The Union College (New York) course Lakes and Environmental Change balances the practical constraints of offering a field-based limnology/ paleolimnology course during a winter term without the availability of a large lake or research vessel. Reliable ice conditions and an abundance of nearby small lakes assure a variety of candidate lake systems. Beginning with drainage basin analysis and progressing through water-column measurements, analysis of spatial distribution of surface sediment characteristics, and culminating with collection and analysis of sediment cores, this inherently interdisciplinary course ties together aspects of geochemistry, ecology, sedimentology, and physics. We compare two lake systems each year and in most cases the field and laboratory work represents some of the first limnologic work done on the lakes. Through this systematic framework for investigating each year's lakes, the course resembles an authentic research project, rather than a series of unrelated lab exercises. Classroom activities consist of lectures and literature discussions divided about equally between limnology and paleolimnology. Lab exercises take place in the field, where students learn to use a variety of field gear, and in the laboratory, where students master techniques for sampling and analyzing sediment cores.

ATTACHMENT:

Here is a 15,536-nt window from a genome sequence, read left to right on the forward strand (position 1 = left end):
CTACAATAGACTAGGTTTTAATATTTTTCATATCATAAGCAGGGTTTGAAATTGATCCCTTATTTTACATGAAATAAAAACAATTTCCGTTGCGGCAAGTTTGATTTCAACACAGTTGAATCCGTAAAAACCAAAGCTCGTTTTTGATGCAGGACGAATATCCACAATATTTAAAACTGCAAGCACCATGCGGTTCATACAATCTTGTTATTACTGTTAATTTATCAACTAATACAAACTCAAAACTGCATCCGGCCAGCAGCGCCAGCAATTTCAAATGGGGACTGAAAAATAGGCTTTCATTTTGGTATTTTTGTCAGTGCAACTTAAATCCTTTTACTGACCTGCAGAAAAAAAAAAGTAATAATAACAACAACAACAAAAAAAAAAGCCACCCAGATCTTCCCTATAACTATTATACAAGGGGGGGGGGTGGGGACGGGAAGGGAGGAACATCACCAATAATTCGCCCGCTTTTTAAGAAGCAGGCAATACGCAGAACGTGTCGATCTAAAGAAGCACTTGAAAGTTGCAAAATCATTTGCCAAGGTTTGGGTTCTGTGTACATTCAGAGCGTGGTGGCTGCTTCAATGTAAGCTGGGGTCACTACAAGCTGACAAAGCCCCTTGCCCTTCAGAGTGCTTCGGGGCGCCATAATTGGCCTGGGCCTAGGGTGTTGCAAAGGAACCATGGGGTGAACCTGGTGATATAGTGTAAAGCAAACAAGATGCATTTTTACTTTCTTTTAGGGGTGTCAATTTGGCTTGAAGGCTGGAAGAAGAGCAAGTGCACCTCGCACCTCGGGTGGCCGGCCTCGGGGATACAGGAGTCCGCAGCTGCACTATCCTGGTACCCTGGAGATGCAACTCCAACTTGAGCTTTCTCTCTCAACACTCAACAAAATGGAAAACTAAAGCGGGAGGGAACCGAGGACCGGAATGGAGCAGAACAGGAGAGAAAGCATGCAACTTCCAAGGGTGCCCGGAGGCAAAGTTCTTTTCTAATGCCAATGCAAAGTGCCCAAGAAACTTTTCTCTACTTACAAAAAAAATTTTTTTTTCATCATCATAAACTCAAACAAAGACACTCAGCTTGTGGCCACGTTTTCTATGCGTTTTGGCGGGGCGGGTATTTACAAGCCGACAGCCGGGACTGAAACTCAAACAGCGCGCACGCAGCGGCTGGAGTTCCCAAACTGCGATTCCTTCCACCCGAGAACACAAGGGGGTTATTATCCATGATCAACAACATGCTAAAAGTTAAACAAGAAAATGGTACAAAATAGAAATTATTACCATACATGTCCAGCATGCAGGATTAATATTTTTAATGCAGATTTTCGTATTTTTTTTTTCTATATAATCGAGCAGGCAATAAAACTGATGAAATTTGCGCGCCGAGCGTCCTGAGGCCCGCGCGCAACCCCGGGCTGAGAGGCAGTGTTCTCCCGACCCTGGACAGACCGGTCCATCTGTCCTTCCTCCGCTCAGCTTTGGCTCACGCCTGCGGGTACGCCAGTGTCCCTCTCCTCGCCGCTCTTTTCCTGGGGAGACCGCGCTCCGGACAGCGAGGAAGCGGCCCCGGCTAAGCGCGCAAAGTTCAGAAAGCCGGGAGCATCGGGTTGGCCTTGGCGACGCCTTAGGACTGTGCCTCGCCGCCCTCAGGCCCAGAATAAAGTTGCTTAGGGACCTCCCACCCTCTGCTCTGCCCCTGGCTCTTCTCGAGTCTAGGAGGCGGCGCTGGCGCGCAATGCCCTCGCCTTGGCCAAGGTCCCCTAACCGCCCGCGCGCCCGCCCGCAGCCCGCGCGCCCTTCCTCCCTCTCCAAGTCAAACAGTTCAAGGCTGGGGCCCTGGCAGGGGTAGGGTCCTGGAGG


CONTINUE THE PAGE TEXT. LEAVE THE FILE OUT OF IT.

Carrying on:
|Original language||English (US)|
|Number of pages||7|
|Journal||Journal of Geoscience Education|
|State||Published - Nov 2005|
ASJC Scopus subject areas
- Earth and Planetary Sciences(all)